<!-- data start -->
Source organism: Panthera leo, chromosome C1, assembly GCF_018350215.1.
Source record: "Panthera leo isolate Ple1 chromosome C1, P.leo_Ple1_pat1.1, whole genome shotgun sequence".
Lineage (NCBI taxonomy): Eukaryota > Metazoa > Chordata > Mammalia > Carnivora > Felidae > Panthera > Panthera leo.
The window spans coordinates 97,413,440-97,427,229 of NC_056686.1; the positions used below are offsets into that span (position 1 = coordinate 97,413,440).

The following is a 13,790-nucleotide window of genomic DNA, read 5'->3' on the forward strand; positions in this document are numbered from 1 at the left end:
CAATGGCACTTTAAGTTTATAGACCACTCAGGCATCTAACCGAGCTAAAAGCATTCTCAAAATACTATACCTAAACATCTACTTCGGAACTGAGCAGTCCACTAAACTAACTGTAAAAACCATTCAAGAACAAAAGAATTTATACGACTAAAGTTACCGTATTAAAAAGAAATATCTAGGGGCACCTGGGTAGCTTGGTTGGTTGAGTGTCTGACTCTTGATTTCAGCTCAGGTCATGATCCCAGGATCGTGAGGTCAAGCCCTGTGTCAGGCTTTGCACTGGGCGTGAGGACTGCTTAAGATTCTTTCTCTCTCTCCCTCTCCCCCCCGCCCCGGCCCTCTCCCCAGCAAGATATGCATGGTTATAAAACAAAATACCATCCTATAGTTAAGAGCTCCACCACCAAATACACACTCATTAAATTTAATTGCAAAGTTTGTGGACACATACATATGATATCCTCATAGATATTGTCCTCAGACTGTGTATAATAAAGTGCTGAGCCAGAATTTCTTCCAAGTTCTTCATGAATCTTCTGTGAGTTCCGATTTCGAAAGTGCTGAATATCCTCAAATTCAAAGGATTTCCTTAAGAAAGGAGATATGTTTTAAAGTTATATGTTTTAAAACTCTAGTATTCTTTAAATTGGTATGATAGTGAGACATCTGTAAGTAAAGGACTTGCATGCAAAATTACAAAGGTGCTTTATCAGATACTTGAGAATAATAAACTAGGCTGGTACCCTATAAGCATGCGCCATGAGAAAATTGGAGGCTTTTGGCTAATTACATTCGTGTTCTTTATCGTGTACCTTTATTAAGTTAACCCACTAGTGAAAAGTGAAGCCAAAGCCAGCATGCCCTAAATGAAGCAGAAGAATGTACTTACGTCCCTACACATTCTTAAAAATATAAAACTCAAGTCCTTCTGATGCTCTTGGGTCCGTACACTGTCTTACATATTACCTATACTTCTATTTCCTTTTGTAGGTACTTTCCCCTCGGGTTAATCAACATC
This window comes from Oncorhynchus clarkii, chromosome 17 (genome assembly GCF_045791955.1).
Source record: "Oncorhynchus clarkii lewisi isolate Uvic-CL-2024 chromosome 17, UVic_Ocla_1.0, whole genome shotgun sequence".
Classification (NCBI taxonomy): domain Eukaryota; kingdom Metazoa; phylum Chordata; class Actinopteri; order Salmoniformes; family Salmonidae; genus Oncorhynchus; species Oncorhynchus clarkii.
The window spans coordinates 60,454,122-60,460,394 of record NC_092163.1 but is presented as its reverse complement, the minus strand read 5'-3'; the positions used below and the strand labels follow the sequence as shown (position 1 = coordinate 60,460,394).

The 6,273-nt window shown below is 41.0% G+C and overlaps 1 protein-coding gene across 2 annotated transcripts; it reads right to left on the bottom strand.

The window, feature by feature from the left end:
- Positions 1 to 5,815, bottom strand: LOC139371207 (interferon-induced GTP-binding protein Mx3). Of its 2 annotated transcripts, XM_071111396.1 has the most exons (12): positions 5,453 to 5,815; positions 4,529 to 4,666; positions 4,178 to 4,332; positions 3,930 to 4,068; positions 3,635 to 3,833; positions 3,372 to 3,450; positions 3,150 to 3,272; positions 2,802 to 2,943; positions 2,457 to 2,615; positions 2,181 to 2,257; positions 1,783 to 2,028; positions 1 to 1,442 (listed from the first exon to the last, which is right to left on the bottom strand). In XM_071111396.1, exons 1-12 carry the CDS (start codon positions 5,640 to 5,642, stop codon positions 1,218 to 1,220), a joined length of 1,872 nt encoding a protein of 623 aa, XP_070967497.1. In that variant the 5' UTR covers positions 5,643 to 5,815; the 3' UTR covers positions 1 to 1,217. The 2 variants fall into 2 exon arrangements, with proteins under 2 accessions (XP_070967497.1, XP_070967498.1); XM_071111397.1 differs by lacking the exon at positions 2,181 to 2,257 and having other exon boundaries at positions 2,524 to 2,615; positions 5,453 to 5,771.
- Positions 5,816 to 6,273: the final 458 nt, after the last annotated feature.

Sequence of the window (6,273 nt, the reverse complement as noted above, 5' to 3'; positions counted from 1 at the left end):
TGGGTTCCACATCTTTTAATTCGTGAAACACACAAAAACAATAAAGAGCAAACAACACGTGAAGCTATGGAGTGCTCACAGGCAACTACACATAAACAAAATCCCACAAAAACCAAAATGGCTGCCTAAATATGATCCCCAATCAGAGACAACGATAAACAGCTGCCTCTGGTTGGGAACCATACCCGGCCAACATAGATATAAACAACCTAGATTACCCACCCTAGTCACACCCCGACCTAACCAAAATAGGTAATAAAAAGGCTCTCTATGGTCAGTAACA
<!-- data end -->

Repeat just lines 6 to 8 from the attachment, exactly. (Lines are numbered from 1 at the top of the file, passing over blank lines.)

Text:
CAATGGCACTTTAAGTTTATAGACCACTCAGGCATCTAACCGAGCTAAAAGCATTCTCAAAATACTATACCTAAACATCTACTTCGGAACTGAGCAGTCCACTAAACTAACTGTAAAAACCATTCAAGAACAAAAGAATTTATACGACTAAAGTTACCGTATTAAAAAGAAATATCTAGGGGCACCTGGGTAGCTTGGTTGGTTGAGTGTCTGACTCTTGATTTCAGCTCAGGTCATGATCCCAGGATCGTGAGGTCAAGCCCTGTGTCAGGCTTTGCACTGGGCGTGAGGACTGCTTAAGATTCTTTCTCTCTCTCCCTCTCCCCCCCGCCCCGGCCCTCTCCCCAGCAAGATATGCATGGTTATAAAACAAAATACCATCCTATAGTTAAGAGCTCCACCACCAAATACACACTCATTAAATTTAATTGCAAAGTTTGTGGACACATACATATGATATCCTCATAGATATTGTCCTCAGACTGTGTATAATAAAGTGCTGAGCCAGAATTTCTTCCAAGTTCTTCATGAATCTTCTGTGAGTTCCGATTTCGAAAGTGCTGAATATCCTCAAATTCAAAGGATTTCCTTAAGAAAGGAGATATGTTTTAAAGTTATATGTTTTAAAACTCTAGTATTCTTTAAATTGGTATGATAGTGAGACATCTGTAAGTAAAGGACTTGCATGCAAAATTACAAAGGTGCTTTATCAGATACTTGAGAATAATAAACTAGGCTGGTACCCTATAAGCATGCGCCATGAGAAAATTGGAGGCTTTTGGCTAATTACATTCGTGTTCTTTATCGTGTACCTTTATTAAGTTAACCCACTAGTGAAAAGTGAAGCCAAAGCCAGCATGCCCTAAATGAAGCAGAAGAATGTACTTACGTCCCTACACATTCTTAAAAATATAAAACTCAAGTCCTTCTGATGCTCTTGGGTCCGTACACTGTCTTACATATTACCTATACTTCTATTTCCTTTTGTAGGTACTTTCCCCTCGGGTTAATCAACATC
This window comes from Oncorhynchus clarkii, chromosome 17 (genome assembly GCF_045791955.1).
Source record: "Oncorhynchus clarkii lewisi isolate Uvic-CL-2024 chromosome 17, UVic_Ocla_1.0, whole genome shotgun sequence".